A (18): “I was sleeping rough because I had nowhere to stay. I slept in car parks or in a garage because at least it was dry. I have problems because I have learning difficulties and my family have difficulties too.

“I was using drugs which some people had shown me how to do. It made me feel more like everyone else, like one of the crowd. It got really cold as the winter started and someone told me that I could go to the homeless department at Aberdeen City Council.

“They sent me to the Foyer. For the first time in ages I had somewhere safe and warm to stay. They did lots of things with me like cooking and cleaning. They also helped me to understand that I couldn’t live there if I kept using drugs. They helped me to realise that I used drugs because other people influenced me too much.  I am working really hard now to sort things out and my hope is to go to college.”

D (17): “I used to live with my dad in a one bedroom flat. When he died I was really struggling. I was sofa surfing, self-harming and drinking too much. The first week I was in my flat at the Foyer I developed an action plan where I included all the things I needed help with to become more confident and independent.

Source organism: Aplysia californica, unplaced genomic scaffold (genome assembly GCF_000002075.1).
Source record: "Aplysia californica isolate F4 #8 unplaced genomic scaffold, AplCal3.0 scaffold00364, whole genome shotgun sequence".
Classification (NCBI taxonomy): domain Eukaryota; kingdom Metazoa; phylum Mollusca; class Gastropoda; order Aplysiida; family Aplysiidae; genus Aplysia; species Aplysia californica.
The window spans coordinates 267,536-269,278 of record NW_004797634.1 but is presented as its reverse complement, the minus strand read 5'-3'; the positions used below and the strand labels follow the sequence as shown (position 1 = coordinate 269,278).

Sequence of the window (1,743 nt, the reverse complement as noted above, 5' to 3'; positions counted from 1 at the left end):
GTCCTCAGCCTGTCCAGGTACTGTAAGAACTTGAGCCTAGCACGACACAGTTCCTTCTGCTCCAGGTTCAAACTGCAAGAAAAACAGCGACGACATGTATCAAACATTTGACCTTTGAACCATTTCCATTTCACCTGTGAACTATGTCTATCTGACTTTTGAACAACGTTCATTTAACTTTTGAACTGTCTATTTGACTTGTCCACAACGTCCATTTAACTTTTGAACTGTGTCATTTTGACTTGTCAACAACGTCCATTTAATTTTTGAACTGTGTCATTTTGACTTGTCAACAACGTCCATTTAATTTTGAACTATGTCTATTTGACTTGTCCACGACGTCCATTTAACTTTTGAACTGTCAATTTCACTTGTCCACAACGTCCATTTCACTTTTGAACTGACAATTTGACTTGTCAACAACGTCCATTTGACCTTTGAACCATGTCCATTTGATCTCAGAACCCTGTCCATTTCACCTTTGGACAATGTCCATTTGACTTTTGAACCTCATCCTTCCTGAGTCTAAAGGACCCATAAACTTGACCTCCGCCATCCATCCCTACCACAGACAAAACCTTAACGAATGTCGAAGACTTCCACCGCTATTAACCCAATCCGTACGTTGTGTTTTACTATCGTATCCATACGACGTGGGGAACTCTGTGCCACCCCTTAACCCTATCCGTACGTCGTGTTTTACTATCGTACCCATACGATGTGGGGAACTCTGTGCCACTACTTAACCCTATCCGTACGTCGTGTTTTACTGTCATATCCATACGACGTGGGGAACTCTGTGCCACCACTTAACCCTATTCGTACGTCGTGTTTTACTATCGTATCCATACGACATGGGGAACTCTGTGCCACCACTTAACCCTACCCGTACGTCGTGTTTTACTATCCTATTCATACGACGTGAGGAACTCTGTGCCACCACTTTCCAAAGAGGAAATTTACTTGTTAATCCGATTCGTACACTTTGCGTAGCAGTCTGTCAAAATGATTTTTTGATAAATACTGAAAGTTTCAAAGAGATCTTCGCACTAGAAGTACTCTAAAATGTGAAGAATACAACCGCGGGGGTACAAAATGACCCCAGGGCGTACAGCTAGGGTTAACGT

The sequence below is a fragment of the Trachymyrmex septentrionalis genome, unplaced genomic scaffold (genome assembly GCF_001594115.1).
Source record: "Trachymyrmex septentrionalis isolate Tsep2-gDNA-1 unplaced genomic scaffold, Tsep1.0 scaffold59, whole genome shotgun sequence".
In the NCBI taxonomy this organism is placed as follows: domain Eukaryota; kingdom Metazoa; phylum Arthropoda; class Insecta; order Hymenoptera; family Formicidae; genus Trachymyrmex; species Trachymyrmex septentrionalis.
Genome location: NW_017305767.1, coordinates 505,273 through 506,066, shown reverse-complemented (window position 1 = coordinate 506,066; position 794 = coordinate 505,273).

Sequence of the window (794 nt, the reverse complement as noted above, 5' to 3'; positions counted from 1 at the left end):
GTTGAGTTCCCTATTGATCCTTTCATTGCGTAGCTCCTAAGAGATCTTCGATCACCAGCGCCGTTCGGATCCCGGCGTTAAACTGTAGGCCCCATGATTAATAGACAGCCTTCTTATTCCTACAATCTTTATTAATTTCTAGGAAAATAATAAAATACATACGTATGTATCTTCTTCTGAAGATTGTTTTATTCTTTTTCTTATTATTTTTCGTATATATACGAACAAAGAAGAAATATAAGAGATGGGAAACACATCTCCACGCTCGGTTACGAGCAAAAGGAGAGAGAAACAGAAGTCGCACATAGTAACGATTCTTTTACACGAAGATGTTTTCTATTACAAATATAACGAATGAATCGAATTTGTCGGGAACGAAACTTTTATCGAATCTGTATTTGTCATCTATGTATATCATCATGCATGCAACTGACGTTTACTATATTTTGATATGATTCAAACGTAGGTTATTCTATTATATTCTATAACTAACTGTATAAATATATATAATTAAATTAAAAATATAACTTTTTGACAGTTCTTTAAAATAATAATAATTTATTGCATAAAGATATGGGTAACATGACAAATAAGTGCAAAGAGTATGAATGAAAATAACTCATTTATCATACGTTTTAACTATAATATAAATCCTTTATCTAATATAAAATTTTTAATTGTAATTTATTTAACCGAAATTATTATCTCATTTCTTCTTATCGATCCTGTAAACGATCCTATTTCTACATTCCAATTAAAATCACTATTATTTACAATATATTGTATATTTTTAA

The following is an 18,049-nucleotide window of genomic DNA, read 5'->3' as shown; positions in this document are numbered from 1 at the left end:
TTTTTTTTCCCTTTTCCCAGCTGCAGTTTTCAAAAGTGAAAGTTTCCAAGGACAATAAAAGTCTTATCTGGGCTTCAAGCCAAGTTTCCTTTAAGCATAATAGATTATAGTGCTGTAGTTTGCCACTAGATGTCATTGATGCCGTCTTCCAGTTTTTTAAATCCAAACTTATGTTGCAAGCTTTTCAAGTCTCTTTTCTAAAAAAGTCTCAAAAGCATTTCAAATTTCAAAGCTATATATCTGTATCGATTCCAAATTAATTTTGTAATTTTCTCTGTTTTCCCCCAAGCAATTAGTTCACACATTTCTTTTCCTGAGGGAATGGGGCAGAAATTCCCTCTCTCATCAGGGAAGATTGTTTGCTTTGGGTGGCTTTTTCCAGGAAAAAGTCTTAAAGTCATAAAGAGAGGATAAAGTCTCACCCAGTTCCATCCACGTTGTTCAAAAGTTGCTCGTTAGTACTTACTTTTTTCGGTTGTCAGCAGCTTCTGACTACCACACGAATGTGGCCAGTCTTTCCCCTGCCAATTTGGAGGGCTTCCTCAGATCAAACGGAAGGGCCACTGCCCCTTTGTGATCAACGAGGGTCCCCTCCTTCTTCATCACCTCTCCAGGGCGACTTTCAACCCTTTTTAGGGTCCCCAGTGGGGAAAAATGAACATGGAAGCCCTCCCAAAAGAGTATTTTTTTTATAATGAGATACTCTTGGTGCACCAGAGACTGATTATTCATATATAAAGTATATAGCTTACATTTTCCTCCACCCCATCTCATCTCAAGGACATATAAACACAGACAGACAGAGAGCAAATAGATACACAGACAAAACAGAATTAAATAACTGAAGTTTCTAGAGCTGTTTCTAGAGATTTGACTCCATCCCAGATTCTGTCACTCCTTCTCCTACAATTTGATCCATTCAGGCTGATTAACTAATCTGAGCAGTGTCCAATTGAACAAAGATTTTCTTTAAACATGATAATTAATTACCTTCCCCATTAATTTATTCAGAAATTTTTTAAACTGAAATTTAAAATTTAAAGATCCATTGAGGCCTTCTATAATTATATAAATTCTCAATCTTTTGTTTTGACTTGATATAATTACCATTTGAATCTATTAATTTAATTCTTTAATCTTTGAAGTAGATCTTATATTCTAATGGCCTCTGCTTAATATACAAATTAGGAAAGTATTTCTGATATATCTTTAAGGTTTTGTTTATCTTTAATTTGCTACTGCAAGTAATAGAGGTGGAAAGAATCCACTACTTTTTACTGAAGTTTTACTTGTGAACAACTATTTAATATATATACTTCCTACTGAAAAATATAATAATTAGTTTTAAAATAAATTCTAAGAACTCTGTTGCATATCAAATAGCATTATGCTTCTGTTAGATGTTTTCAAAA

“I learned how to budget (I was in debt), learned how to use appliances and addressed my issues with time keeping. I have learned how to complete housing forms and council tax forms and have applied for permanent housing. I’m learning how to cook from fresh and am trying to be more healthy.

“Sessions with the Foyer counsellor are really helping. All in all, since I moved to the Foyer my confidence has grown. I’m able to do most tasks like finding out where to get support to stop smoking, looking for a job or even something as basic as talking on the phone to a stranger. So far my time at the Foyer has been fantastic and I’m a happier. I’m ready to do some training and get a job.”